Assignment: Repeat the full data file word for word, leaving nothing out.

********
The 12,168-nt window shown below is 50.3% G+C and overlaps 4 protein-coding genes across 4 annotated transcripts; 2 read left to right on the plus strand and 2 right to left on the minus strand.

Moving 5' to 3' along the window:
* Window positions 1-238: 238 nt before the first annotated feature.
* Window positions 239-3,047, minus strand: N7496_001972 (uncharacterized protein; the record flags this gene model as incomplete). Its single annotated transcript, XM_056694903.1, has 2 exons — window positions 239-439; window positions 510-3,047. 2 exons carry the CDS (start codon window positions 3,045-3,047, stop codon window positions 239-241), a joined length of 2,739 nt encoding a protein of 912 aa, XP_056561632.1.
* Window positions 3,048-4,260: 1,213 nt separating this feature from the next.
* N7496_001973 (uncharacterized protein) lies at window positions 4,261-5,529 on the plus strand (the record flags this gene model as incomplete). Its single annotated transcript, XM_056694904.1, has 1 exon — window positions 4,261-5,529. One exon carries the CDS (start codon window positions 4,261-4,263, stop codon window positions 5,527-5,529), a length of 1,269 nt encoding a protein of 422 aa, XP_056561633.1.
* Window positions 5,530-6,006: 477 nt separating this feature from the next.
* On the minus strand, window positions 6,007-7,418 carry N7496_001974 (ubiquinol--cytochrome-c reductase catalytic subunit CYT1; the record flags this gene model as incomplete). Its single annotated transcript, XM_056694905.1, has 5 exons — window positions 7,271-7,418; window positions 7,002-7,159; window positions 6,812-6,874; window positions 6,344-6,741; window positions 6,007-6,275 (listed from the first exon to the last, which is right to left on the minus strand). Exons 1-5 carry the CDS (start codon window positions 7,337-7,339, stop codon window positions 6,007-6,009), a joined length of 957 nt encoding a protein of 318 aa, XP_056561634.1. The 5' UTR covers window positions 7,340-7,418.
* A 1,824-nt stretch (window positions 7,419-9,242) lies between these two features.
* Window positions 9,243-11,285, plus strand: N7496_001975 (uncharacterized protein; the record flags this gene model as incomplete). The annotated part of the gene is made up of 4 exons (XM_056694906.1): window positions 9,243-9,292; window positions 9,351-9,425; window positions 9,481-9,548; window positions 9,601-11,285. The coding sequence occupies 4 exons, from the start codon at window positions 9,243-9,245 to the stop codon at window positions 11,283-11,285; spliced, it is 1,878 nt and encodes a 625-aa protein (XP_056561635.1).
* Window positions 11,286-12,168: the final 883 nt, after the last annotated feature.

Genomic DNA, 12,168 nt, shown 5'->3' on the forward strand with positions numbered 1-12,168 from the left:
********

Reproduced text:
The 12,168-nt window shown below is 50.3% G+C and overlaps 4 protein-coding genes across 4 annotated transcripts; 2 read left to right on the plus strand and 2 right to left on the minus strand.

Moving 5' to 3' along the window:
* Window positions 1-238: 238 nt before the first annotated feature.
* Window positions 239-3,047, minus strand: N7496_001972 (uncharacterized protein; the record flags this gene model as incomplete). Its single annotated transcript, XM_056694903.1, has 2 exons — window positions 239-439; window positions 510-3,047. 2 exons carry the CDS (start codon window positions 3,045-3,047, stop codon window positions 239-241), a joined length of 2,739 nt encoding a protein of 912 aa, XP_056561632.1.
* Window positions 3,048-4,260: 1,213 nt separating this feature from the next.
* N7496_001973 (uncharacterized protein) lies at window positions 4,261-5,529 on the plus strand (the record flags this gene model as incomplete). Its single annotated transcript, XM_056694904.1, has 1 exon — window positions 4,261-5,529. One exon carries the CDS (start codon window positions 4,261-4,263, stop codon window positions 5,527-5,529), a length of 1,269 nt encoding a protein of 422 aa, XP_056561633.1.
* Window positions 5,530-6,006: 477 nt separating this feature from the next.
* On the minus strand, window positions 6,007-7,418 carry N7496_001974 (ubiquinol--cytochrome-c reductase catalytic subunit CYT1; the record flags this gene model as incomplete). Its single annotated transcript, XM_056694905.1, has 5 exons — window positions 7,271-7,418; window positions 7,002-7,159; window positions 6,812-6,874; window positions 6,344-6,741; window positions 6,007-6,275 (listed from the first exon to the last, which is right to left on the minus strand). Exons 1-5 carry the CDS (start codon window positions 7,337-7,339, stop codon window positions 6,007-6,009), a joined length of 957 nt encoding a protein of 318 aa, XP_056561634.1. The 5' UTR covers window positions 7,340-7,418.
* A 1,824-nt stretch (window positions 7,419-9,242) lies between these two features.
* Window positions 9,243-11,285, plus strand: N7496_001975 (uncharacterized protein; the record flags this gene model as incomplete). The annotated part of the gene is made up of 4 exons (XM_056694906.1): window positions 9,243-9,292; window positions 9,351-9,425; window positions 9,481-9,548; window positions 9,601-11,285. The coding sequence occupies 4 exons, from the start codon at window positions 9,243-9,245 to the stop codon at window positions 11,283-11,285; spliced, it is 1,878 nt and encodes a 625-aa protein (XP_056561635.1).
* Window positions 11,286-12,168: the final 883 nt, after the last annotated feature.

Genomic DNA, 12,168 nt, shown 5'->3' on the forward strand with positions numbered 1-12,168 from the left: